When Jewel Brangman drove off in her rental car in San Diego last August, she made the assumption – as most of us do – that the vehicle she was driving was safe. But it was literally a ticking time bomb.
Days later during a crash, the driver’s side airbag in the 2001 Honda Civic exploded, showering her with shrapnel and killing her at the age of 26.
Her death could have been prevented if either the used car dealer that sold the vehicle to the rental agency, or the rental agency, had been required to check the car’s VIN number for any open recalls and make any necessary repairs before handing over the keys. The airbags in Jewel’s rental had been under a highly publicized recall since 2009.
Bills have been introduced in Congress that would require both rental and used car companies to perform recall repairs and replacements to vehicles in their inventories. Given that millions of Americans are driving vehicles right now that are affected by major recalls – Takata airbags, Toyota accelerator pedals, GM ignition switches and headlights, Jeep fires, Chrysler’s hackable software, to name a few – these bills need to quickly become law.
Rental Car Act Can Rein-In Companies’ Recall Risk-Taking
New car dealers are prohibited by law from selling vehicles with open recalls. However, rental companies aren’t under this restriction. Although some rental companies have announced they will voluntarily park all vehicles under open recall until they are repaired, others have not and others won’t say. It’s hard at this point for a consumer to tell which companies are looking out for their safety and which just want to turn over rentals quickly and safety be damned. The good news is last September the Raechel and Jacqueline Houck Safe Rental Car Act of 2013 was introduced. It would require that rental fleets comply with recall notices. But it hasn’t passed yet. If you would like to offer support for the act, GovTrack provides an easy link so you can weigh in.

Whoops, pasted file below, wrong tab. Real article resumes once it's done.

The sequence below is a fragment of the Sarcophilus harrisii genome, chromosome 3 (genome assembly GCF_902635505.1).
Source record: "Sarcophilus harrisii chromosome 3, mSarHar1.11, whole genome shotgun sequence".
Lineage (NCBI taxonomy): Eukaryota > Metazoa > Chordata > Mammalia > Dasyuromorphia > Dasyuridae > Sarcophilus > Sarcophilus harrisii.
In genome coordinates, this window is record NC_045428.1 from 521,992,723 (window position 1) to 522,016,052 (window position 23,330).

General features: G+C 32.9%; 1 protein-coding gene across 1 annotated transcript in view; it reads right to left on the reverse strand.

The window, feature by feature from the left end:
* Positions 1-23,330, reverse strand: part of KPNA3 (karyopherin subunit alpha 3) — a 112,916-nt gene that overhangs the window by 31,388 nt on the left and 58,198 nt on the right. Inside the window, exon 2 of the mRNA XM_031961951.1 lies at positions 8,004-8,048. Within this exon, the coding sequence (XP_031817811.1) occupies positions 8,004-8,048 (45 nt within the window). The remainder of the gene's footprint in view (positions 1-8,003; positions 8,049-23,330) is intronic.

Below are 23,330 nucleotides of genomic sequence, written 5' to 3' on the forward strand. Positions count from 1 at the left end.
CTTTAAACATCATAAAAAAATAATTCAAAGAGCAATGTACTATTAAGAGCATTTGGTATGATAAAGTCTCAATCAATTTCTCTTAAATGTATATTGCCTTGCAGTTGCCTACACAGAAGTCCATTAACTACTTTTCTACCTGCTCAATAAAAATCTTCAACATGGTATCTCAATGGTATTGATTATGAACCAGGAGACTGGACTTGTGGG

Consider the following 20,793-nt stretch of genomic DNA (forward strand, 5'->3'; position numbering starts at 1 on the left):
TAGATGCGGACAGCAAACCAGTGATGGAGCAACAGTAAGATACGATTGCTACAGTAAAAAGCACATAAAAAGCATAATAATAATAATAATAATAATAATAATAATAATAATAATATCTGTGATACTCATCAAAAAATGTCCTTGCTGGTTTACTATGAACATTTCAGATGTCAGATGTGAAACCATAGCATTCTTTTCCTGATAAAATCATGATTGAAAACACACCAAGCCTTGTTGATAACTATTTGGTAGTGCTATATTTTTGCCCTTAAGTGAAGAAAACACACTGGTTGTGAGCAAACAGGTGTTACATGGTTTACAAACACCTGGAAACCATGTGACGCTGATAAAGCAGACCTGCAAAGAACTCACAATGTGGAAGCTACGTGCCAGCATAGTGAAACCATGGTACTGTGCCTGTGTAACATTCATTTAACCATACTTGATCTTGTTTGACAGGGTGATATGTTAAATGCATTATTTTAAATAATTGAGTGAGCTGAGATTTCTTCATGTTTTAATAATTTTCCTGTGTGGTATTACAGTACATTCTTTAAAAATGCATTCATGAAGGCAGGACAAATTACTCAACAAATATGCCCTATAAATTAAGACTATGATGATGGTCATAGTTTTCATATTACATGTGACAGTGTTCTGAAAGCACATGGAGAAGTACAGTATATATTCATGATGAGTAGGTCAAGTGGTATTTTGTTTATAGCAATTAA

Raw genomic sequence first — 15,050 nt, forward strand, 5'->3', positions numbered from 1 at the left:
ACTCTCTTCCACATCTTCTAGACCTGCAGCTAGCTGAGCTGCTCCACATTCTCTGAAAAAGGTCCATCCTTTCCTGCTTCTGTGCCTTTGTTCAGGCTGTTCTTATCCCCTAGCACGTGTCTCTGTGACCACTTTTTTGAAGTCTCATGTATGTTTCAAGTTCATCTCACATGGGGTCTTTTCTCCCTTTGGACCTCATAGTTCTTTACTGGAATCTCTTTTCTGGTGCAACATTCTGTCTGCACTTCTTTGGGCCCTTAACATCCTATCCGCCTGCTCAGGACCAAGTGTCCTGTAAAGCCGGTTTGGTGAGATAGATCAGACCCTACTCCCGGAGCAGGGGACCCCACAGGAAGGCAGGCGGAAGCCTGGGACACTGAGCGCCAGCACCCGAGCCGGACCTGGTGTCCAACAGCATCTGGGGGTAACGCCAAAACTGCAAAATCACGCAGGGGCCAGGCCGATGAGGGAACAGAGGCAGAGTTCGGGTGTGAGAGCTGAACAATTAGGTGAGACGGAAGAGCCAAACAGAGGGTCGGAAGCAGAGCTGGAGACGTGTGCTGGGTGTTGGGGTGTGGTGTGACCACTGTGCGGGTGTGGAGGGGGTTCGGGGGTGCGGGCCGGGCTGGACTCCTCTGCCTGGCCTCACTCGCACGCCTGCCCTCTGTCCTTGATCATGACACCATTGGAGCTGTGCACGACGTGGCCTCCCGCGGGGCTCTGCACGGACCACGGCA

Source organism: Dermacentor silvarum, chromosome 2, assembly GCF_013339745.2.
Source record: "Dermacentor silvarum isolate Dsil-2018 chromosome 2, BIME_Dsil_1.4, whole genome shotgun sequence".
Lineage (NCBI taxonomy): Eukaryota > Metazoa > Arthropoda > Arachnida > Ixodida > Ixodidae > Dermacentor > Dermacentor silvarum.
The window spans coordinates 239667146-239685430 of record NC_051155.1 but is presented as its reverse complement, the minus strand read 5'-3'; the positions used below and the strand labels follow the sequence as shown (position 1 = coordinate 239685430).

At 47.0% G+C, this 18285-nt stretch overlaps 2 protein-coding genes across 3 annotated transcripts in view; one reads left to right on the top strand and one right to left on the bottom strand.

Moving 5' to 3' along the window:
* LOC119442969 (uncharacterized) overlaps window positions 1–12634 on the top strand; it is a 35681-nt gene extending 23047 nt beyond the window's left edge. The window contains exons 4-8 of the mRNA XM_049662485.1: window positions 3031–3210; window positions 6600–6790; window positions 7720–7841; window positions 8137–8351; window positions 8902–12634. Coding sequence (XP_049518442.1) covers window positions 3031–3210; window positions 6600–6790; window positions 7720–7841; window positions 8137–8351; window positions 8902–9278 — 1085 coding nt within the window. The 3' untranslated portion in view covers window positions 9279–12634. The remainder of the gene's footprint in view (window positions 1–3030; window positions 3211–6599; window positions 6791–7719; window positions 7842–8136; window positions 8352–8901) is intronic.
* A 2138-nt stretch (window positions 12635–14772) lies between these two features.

Safety Act Can Bring Used Car Dealers into Compliance
The Motor Vehicle Safety Act introduced last month would require that used car dealers fix cars under recall before selling them. The bill also would require authorized car dealers to check for open recalls when a car is brought in for any service.
Consumers Can Do Their Own Safety Checks
While you wait for better protection from the laws governing car rental and used car companies, you can do your own checking on the recall status of a vehicle you are about to rent or buy. Enter the car’s Vehicle Identification Number (VIN) at SaferCar.gov to see if a particular vehicle is under a recall. Or, you can simply search by vehicle make and model on the same website to get information on general recalls.